I am not disregarding or "writing off" anyones opinions on this. If people tell me they have studied all the facts and are making a decision based on Tenpenny or Mercola, I am going to correct the myths for a variety of reasons. They are making a decision that impacts not only their child's life, but that of others in the community. I think some of these "experts" do real harm. And most importantly there is a lot of legitimate information out there, regardless of what a parent ultimately chooses to do, and I would hope people use that legitimate information to make a truly informed decision.

The rest of your post is filled with personal insults which I have no desire to respond to.
 
Old 02-04-2012, 08:43 AM
 
11,230 posts, read 9,259,307 times
Reputation: 14658
Quote:
Originally Posted by Ringo1 View Post
Since the title of the thread is will you get your 'sons' the vaccine ~ can someone please tell me how this vaccine benefits my son? So far, all I've seen is how it will benefit the girls.
As far as I know, there is none. My OB's line was that HPV is not an equal opportunity virus. It does no harm to boys and men. But vaccines are good at eradicating entire populations of viruses. Even so, some day your son will fall in love with some charming and lovely young woman who will care for him for the rest of his life. The last thing he probably wants to do is give her HPV.
 
Old 02-04-2012, 08:43 AM
 
Location: Foot of the Rockies
85,052 posts, read 99,018,950 times
Reputation: 31544
Quote:
Originally Posted by Ringo1 View Post
Since the title of the thread is will you get your 'sons' the vaccine ~ can someone please tell me how this vaccine benefits my son? So far, all I've seen is how it will benefit the girls.

His doctor has not mentioned it (he's 16) so perhaps we are past the point; I don't know. I've always given him the vaccinations required and/or recommended by his physician.

I wonder why his physician has not even mentioned it? Is there a benefit to him to have the shot?

I'm not trying to be flip about it; I just really don't know.
The gardasil vaccine offers protection from gential warts in males, also from oral cancer.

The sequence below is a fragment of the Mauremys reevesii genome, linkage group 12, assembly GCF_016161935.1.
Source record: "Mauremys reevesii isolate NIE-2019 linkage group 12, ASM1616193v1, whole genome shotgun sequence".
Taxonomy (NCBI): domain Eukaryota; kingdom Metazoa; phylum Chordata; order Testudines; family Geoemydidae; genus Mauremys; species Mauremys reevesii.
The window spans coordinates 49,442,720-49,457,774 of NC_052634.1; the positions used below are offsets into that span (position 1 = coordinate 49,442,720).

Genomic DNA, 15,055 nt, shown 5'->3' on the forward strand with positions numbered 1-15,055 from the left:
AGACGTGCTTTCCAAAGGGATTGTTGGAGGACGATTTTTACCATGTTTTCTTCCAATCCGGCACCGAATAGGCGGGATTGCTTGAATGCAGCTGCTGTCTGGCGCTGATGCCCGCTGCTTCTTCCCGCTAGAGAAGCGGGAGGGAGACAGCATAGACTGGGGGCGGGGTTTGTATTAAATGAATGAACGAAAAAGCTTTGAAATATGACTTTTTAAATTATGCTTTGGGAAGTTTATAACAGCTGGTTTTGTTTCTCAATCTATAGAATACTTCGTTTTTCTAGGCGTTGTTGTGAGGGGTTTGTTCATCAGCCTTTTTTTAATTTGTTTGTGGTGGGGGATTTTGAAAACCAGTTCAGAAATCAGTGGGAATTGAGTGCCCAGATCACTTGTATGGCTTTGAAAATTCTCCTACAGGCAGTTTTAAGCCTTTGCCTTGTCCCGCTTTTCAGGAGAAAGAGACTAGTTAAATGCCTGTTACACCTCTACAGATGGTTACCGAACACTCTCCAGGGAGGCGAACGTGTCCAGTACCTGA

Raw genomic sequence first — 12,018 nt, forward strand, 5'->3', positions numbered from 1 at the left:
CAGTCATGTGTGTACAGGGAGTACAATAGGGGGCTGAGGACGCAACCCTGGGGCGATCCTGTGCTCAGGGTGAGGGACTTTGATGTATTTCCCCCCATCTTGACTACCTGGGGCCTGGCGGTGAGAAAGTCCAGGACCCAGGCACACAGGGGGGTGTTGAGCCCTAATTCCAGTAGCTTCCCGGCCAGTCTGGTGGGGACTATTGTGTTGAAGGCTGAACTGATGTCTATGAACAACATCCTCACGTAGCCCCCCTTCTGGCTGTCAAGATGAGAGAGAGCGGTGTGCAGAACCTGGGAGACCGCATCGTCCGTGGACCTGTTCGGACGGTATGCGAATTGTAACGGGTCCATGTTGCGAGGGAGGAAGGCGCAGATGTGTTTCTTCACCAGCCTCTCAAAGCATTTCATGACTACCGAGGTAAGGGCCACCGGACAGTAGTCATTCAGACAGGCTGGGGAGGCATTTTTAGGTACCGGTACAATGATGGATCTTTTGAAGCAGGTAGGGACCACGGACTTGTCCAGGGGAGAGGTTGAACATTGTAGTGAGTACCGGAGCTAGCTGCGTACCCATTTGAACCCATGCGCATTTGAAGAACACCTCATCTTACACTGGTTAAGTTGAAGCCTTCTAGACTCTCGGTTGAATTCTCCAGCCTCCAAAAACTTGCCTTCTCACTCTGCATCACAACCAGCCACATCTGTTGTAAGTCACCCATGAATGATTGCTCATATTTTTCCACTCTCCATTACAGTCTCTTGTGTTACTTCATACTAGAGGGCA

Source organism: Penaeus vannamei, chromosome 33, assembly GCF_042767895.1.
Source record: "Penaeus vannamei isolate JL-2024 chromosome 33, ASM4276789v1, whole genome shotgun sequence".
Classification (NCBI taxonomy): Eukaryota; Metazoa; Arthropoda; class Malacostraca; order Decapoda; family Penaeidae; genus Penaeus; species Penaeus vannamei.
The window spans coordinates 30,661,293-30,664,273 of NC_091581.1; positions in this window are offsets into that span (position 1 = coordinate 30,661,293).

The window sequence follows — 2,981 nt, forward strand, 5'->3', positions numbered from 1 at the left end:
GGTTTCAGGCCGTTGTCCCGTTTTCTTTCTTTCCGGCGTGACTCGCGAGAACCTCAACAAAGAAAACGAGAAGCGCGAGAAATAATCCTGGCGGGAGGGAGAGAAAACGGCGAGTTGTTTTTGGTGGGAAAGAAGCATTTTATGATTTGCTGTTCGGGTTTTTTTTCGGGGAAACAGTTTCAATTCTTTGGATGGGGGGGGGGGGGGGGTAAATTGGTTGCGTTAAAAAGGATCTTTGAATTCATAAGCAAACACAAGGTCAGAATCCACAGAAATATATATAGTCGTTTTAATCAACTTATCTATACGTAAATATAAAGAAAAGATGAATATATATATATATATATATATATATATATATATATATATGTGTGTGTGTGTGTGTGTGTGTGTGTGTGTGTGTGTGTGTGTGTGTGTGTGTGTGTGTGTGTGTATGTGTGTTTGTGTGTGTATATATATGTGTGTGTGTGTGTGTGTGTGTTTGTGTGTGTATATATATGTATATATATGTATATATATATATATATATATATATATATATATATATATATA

It has just recently been recommended for boys; it has long been approved for boys. That is a difference in vaccine terminology. Once a vaccine is recommended, insurance will pay for it (usually). It's possible he hasn't been to the dr. since that recommendation was made.

Your son is not too old. He can get it up until age 26.

STD Facts - HPV and Men
 
Old 02-04-2012, 08:49 AM
 
11,230 posts, read 9,259,307 times
Reputation: 14658
Quote:
Originally Posted by Katiana View Post
The gardasil vaccine offers protection from gential warts in males, also from oral cancer.
I did not know that. I appreciate that information!
 
Old 02-04-2012, 08:53 AM
 
Location: Geneva, IL
12,976 posts, read 11,817,556 times
Reputation: 14681
Quote:
Originally Posted by Ringo1 View Post
Since the title of the thread is will you get your 'sons' the vaccine ~ can someone please tell me how this vaccine benefits my son? So far, all I've seen is how it will benefit the girls.

His doctor has not mentioned it (he's 16) so perhaps we are past the point; I don't know. I've always given him the vaccinations required and/or recommended by his physician.

I wonder why his physician has not even mentioned it? Is there a benefit to him to have the shot?

I'm not trying to be flip about it; I just really don't know.
Here are 2 more informative articles on boys and the HPV vaccine:

Science-Based Medicine HPV Vaccine for Boys

http://www.nytimes.com/2011/10/26/he...26vaccine.html
 
Old 02-04-2012, 09:09 AM
 
Location: Georgia, USA
21,581 posts, read 26,233,109 times
Reputation: 26643
Quote:
Originally Posted by Ringo1 View Post
Since the title of the thread is will you get your 'sons' the vaccine ~ can someone please tell me how this vaccine benefits my son? So far, all I've seen is how it will benefit the girls.

His doctor has not mentioned it (he's 16) so perhaps we are past the point; I don't know. I've always given him the vaccinations required and/or recommended by his physician.

I wonder why his physician has not even mentioned it? Is there a benefit to him to have the shot?

I'm not trying to be flip about it; I just really don't know.
Quote:
Originally Posted by somebodynew View Post
As far as I know, there is none. My OB's line was that HPV is not an equal opportunity virus. It does no harm to boys and men. But vaccines are good at eradicating entire populations of viruses. Even so, some day your son will fall in love with some charming and lovely young woman who will care for him for the rest of his life. The last thing he probably wants to do is give her HPV.
Edited to add: Just saw Kat's post.

The vaccine also protects against cancer of the penile skin and anal cancer.

Men get warts, too. They may not kill, but they are uncomfortable and do not always go away without treatment. Treatment is painful.

Ringo, at age 16, I would probably go ahead and give it. He is old enough that you could send him in for a private conversation with his doctor and have him tell you what he would like to do.